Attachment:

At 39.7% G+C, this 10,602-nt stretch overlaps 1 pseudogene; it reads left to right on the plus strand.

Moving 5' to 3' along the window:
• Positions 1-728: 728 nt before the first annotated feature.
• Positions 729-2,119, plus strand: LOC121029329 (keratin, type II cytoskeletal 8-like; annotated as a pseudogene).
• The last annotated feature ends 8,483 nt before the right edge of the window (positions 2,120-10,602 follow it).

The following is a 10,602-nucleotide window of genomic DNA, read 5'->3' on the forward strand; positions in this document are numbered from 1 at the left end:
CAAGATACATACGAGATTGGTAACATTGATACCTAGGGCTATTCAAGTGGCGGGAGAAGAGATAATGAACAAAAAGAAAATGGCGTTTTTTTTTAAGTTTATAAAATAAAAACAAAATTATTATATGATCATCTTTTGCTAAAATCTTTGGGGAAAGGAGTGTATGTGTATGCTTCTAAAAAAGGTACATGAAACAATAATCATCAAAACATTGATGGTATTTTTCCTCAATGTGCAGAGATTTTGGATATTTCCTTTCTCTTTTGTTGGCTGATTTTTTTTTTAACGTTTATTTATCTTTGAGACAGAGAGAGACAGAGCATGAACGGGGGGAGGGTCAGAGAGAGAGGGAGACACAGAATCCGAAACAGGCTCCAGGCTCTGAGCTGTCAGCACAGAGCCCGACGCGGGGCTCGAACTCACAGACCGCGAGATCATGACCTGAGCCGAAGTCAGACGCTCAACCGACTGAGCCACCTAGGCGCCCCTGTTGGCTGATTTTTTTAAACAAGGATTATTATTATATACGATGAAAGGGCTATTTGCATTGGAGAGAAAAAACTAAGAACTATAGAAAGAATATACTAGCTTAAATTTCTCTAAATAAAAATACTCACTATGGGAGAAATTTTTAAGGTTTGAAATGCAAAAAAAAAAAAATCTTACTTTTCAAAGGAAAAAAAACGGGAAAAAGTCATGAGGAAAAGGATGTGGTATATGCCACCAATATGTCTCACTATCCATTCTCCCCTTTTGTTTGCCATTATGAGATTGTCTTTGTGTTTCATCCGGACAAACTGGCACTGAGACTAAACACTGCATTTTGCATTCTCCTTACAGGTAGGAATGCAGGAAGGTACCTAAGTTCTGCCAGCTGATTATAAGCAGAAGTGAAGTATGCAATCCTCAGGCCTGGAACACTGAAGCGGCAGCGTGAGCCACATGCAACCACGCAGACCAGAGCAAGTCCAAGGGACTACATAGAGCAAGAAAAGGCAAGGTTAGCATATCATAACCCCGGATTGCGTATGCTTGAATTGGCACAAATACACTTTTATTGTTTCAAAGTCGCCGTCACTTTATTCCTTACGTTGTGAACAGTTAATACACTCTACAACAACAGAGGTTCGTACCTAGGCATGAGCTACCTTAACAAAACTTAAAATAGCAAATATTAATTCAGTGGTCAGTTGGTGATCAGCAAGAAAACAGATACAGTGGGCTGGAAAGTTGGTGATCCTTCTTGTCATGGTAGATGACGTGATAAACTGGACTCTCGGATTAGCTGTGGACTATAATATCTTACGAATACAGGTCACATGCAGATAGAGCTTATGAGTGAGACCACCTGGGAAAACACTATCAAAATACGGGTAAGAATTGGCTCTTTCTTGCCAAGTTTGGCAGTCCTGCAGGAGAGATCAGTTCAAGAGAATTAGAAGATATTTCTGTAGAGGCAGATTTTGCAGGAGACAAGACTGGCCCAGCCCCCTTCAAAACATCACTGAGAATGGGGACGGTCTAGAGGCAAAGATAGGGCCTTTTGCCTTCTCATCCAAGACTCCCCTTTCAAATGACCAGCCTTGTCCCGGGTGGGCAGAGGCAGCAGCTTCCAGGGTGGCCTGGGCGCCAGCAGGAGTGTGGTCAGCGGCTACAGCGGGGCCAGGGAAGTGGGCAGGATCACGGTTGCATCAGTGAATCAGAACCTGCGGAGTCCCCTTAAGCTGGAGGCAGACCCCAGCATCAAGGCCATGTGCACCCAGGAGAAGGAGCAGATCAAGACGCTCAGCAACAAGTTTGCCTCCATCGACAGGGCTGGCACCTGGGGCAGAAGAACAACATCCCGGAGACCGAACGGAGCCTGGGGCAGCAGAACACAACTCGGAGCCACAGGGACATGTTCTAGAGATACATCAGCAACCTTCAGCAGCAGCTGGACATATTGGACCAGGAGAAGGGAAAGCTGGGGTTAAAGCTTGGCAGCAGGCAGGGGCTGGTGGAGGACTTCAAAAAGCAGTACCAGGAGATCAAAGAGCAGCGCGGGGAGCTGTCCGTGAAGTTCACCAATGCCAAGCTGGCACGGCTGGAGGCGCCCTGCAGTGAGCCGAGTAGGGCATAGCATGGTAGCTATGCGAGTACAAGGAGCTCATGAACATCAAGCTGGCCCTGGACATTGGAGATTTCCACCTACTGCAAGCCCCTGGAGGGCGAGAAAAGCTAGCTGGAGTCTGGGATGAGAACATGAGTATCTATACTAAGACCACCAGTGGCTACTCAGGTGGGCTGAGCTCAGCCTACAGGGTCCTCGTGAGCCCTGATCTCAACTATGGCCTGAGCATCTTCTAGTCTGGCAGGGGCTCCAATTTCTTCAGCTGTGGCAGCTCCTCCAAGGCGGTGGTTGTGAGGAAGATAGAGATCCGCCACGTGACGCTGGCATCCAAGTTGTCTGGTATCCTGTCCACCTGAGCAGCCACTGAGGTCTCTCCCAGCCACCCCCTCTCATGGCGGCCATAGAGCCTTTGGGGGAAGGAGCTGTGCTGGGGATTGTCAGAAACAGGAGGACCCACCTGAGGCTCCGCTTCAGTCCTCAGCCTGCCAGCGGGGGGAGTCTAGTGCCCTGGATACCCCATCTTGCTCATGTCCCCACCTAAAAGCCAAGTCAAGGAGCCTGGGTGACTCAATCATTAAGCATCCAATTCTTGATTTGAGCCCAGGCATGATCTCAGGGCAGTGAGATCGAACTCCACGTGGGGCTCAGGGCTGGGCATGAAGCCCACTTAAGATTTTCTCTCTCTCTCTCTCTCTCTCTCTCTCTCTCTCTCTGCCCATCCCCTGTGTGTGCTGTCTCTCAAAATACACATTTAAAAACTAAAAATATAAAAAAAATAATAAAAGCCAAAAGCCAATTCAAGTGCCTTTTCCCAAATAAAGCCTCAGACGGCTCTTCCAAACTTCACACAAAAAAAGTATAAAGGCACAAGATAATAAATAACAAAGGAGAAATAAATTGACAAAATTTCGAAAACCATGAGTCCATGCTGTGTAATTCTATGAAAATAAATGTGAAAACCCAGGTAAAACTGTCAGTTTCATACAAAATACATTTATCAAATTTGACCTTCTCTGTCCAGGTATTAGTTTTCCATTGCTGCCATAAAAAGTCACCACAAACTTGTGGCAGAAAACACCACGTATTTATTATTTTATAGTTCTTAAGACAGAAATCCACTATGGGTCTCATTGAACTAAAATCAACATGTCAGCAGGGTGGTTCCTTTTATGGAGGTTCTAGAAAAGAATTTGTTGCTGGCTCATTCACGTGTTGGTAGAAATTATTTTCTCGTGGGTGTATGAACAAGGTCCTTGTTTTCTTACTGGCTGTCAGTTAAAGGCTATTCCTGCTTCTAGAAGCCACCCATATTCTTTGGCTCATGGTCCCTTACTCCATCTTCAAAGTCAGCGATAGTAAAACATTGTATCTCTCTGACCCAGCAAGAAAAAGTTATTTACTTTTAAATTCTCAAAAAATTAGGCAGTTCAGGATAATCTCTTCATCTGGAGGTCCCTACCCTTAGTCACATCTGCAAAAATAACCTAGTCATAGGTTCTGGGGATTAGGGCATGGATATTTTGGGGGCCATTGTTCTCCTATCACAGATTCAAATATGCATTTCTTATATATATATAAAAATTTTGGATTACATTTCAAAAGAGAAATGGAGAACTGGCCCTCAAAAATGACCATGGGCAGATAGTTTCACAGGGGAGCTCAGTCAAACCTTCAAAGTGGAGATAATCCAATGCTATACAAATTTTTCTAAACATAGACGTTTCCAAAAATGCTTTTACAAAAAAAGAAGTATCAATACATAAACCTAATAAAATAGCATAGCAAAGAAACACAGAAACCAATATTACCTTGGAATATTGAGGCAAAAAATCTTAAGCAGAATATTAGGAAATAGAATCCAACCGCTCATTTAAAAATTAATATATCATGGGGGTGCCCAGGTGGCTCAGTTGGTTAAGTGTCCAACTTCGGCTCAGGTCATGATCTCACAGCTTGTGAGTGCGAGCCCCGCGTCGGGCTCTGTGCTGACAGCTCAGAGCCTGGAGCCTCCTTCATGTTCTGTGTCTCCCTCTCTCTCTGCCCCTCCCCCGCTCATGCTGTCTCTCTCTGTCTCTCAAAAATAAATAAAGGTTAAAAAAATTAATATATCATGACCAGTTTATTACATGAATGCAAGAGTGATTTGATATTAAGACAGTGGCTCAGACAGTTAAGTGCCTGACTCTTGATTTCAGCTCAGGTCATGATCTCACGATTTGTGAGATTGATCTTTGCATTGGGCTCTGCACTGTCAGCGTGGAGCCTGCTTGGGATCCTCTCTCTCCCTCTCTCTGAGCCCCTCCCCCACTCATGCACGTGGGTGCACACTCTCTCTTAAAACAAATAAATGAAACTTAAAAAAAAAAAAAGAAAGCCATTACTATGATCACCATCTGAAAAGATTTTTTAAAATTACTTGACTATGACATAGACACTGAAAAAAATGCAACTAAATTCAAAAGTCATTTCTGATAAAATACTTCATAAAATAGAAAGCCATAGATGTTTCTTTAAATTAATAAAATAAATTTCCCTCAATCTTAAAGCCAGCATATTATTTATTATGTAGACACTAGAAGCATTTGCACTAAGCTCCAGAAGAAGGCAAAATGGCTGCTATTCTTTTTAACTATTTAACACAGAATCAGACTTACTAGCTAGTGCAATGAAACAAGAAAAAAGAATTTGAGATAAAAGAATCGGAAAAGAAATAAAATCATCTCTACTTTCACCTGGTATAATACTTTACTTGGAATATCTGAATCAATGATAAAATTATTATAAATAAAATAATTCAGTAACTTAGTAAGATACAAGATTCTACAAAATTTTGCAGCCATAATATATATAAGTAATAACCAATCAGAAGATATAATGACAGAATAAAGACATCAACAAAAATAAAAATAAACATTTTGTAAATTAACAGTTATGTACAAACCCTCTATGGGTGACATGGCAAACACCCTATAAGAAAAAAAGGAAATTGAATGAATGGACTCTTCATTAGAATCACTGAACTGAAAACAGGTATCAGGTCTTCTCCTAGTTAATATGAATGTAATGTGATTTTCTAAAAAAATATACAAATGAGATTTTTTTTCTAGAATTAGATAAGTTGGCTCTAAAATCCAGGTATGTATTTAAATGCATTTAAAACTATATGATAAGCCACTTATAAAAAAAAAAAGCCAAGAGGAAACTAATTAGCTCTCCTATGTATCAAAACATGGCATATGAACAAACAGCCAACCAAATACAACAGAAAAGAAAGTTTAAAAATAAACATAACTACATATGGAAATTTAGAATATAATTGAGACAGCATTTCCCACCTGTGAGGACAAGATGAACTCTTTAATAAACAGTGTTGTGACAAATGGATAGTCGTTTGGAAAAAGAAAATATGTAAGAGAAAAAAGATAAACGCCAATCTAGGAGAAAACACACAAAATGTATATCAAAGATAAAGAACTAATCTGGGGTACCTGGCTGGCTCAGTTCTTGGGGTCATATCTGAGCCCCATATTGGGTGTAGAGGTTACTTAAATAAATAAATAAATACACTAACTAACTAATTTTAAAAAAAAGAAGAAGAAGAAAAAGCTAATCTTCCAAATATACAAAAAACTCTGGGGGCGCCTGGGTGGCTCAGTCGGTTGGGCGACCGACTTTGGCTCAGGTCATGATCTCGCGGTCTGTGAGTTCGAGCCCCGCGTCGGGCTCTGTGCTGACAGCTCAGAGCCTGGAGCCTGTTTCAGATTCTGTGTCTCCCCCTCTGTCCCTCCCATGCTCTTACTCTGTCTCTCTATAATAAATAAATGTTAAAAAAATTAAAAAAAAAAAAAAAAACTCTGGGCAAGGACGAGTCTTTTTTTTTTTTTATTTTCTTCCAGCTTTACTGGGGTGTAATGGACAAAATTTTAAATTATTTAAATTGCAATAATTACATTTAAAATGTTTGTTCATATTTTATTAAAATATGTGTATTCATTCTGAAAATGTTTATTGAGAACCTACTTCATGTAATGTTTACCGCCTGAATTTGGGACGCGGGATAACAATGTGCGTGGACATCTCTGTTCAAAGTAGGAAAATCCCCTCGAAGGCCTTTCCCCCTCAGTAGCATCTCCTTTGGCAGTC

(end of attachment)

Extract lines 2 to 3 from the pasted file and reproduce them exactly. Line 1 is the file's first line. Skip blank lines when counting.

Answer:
Moving 5' to 3' along the window:
• Positions 1-728: 728 nt before the first annotated feature.